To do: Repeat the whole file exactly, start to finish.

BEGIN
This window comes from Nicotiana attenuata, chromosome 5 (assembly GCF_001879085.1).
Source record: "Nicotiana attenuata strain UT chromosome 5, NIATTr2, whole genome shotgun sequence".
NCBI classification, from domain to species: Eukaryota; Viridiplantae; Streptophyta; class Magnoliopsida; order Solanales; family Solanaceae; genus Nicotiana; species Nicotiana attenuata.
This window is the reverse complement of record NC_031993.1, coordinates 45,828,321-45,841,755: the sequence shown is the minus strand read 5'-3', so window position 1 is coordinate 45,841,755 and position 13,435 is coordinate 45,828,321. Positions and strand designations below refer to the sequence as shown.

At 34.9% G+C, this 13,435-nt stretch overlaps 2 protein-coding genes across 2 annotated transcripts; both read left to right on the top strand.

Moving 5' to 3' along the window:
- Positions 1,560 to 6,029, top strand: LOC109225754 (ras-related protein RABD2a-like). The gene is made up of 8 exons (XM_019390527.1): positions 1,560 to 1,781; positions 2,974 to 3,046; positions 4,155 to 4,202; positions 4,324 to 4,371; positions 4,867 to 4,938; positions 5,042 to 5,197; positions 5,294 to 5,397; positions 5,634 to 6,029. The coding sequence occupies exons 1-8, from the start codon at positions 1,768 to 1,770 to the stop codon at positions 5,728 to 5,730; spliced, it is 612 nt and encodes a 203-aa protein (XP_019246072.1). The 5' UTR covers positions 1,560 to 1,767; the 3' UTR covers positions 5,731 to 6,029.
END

This window comes from Nicotiana attenuata, chromosome 5 (assembly GCF_001879085.1).
Source record: "Nicotiana attenuata strain UT chromosome 5, NIATTr2, whole genome shotgun sequence".
NCBI classification, from domain to species: Eukaryota; Viridiplantae; Streptophyta; class Magnoliopsida; order Solanales; family Solanaceae; genus Nicotiana; species Nicotiana attenuata.
This window is the reverse complement of record NC_031993.1, coordinates 45,828,321-45,841,755: the sequence shown is the minus strand read 5'-3', so window position 1 is coordinate 45,841,755 and position 13,435 is coordinate 45,828,321. Positions and strand designations below refer to the sequence as shown.

At 34.9% G+C, this 13,435-nt stretch overlaps 2 protein-coding genes across 2 annotated transcripts; both read left to right on the top strand.

Moving 5' to 3' along the window:
- Positions 1,560 to 6,029, top strand: LOC109225754 (ras-related protein RABD2a-like). The gene is made up of 8 exons (XM_019390527.1): positions 1,560 to 1,781; positions 2,974 to 3,046; positions 4,155 to 4,202; positions 4,324 to 4,371; positions 4,867 to 4,938; positions 5,042 to 5,197; positions 5,294 to 5,397; positions 5,634 to 6,029. The coding sequence occupies exons 1-8, from the start codon at positions 1,768 to 1,770 to the stop codon at positions 5,728 to 5,730; spliced, it is 612 nt and encodes a 203-aa protein (XP_019246072.1). The 5' UTR covers positions 1,560 to 1,767; the 3' UTR covers positions 5,731 to 6,029.